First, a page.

Connecticut's Democratic Gov. Ned Lamont on Tuesday issued an executive order that would only allow hospitals to bill uninsured patients for the Medicare price of their COVID-19 care.
HHS Secretary Alex Azar said April 3 that the federal government is considering using a provider emergency fund to pay hospitals back at Medicare rates for costs incurred treating uninsured patients. Lamont's order prohibits hospitals from billing uninsured COVID-19 patients until the governor issues further orders on how federal reimbursement funds will be distributed.
Loren Adler, associate director of the USC-Brookings Schaeffer Initiative for Health Policy, said that Medicare rates would likely not be affordable for the uninsured unless the federal government steps in and ensures that uninsured COVID-19 patients will not be charged any cost-sharing.
The Connecticut Legislature banned surprise billing in 2016, and expanded the prohibition to apply to clinical labs last year. Payment for emergency and non-emergency surprise bills are handled differently in statute.
The executive order aligns payment for emergency and non-emergency out-of-network care by requiring insurers to pay providers in-network prices for care during the COVID-19 public health emergency. Emergency out-of-network procedures are otherwise reimbursed at the highest of the in-network rates, Medicare rates, or the FAIR Health 80th percentile charge benchmark.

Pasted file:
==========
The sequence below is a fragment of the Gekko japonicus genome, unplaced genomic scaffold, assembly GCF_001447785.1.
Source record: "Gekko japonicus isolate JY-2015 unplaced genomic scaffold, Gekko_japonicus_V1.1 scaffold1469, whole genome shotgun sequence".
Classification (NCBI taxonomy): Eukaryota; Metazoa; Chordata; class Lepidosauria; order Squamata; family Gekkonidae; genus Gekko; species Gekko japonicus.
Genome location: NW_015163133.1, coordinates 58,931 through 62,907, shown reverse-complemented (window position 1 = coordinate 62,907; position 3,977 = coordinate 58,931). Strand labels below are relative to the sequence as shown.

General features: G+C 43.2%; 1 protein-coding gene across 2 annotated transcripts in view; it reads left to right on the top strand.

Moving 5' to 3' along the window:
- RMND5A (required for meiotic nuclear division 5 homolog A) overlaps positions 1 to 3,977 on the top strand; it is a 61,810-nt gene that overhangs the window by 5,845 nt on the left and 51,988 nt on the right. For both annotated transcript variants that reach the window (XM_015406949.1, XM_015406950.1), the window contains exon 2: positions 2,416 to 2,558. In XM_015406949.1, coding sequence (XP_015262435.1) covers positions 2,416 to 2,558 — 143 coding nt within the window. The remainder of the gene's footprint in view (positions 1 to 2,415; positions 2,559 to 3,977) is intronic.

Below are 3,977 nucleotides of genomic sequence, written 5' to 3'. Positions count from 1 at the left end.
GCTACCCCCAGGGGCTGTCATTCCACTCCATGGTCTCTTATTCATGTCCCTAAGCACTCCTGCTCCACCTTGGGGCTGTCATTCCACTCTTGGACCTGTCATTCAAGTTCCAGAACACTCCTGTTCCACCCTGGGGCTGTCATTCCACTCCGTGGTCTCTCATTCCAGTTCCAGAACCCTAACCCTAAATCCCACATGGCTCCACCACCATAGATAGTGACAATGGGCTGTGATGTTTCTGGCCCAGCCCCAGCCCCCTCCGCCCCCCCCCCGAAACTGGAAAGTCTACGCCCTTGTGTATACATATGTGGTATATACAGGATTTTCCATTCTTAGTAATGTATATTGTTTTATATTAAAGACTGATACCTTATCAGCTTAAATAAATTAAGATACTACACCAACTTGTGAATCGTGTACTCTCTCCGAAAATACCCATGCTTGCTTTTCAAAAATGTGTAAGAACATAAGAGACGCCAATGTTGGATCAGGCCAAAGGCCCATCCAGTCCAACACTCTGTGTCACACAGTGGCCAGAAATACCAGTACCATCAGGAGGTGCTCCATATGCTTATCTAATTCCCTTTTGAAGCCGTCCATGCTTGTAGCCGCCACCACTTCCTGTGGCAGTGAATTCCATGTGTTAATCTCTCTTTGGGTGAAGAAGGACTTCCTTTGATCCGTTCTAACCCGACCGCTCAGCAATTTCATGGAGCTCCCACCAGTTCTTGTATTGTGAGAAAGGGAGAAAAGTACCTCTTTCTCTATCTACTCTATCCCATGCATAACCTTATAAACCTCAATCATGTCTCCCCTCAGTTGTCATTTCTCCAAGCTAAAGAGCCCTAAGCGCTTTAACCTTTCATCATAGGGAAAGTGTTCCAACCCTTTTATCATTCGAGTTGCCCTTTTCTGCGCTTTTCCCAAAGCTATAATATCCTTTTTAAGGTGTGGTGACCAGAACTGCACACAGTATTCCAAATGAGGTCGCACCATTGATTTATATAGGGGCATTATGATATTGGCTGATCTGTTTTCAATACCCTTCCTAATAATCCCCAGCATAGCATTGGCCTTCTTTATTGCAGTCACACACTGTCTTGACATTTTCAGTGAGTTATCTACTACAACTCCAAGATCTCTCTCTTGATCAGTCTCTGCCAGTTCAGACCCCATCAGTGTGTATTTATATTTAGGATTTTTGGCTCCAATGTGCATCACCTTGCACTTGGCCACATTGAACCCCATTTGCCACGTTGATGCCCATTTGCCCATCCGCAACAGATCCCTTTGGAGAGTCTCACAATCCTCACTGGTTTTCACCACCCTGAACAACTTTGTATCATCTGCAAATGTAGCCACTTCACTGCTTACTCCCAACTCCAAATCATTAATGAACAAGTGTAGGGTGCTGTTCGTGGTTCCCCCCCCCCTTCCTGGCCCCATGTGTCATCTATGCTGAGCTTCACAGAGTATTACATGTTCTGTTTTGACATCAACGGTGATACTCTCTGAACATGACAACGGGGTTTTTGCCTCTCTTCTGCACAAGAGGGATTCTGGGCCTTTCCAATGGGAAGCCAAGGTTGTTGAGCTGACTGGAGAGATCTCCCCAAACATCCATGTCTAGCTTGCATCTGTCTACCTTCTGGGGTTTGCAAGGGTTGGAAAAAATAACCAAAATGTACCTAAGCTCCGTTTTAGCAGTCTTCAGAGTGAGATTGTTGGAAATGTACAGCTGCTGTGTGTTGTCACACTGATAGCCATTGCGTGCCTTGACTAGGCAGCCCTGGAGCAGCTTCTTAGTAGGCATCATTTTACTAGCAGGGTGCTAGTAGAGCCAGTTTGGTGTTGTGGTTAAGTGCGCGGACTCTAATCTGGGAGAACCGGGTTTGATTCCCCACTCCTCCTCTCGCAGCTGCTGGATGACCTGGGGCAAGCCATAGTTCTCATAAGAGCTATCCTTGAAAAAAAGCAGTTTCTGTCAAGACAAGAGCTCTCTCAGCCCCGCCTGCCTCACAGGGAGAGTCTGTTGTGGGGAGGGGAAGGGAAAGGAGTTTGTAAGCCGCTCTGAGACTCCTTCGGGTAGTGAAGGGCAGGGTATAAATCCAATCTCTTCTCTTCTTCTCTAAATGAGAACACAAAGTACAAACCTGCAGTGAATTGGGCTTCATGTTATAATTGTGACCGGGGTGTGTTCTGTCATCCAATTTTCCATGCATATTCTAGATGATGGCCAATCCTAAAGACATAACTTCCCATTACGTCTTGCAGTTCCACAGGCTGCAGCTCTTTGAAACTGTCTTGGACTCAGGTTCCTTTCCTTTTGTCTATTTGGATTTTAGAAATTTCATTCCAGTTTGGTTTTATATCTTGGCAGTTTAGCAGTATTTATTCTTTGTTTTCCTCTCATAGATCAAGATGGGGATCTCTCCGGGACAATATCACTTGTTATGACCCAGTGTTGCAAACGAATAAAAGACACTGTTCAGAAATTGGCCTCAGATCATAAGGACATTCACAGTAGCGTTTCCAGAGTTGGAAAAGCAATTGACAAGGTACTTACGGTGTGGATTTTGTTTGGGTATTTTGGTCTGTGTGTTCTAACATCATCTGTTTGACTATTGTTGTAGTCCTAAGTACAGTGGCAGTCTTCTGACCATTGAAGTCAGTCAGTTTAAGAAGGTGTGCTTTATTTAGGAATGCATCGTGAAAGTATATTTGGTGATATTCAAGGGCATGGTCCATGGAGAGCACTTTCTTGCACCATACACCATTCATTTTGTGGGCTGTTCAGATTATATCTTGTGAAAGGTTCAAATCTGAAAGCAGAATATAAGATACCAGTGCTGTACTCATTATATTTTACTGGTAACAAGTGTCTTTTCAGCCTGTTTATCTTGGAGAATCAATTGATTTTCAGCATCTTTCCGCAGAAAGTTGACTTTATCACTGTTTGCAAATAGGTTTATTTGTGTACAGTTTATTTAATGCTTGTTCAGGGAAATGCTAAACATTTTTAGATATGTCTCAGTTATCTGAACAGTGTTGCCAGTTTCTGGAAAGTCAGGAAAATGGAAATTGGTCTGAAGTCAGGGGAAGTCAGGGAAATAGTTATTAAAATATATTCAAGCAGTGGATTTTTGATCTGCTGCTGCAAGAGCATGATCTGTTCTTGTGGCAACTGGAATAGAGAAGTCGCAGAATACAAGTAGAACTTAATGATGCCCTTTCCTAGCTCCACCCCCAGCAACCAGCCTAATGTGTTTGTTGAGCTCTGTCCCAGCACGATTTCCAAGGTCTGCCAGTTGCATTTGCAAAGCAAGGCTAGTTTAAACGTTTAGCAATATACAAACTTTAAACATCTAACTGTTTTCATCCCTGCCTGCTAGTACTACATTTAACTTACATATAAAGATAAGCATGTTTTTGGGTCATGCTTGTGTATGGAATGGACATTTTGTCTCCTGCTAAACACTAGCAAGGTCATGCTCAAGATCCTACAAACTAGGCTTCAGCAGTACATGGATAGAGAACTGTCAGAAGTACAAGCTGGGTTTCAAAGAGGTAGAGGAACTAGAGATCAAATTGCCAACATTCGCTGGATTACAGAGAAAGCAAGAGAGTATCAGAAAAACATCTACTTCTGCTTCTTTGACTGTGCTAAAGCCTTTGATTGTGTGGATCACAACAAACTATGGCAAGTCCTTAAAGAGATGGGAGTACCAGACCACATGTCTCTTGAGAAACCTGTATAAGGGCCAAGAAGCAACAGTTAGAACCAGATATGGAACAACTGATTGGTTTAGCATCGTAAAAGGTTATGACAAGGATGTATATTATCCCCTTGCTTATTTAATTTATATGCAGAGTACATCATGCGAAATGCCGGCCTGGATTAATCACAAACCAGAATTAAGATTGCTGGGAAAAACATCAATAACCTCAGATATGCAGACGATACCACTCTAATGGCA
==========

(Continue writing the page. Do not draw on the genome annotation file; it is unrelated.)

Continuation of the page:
The order also included a perk for providers: healthcare workers and facilities are immune from lawsuits if they are acting in good faith to provide COVID-19 care but face shortages or capacity issues.
The Connecticut Hospital Association praised the liability provision of Lamont's executive order.
"We are thankful for the appropriate liability relief that the most recent EO offers, as it acknowledges the extraordinary circumstances hospitals and clinicians are faced with while making decisions to treat and save patient lives," according to an association statement.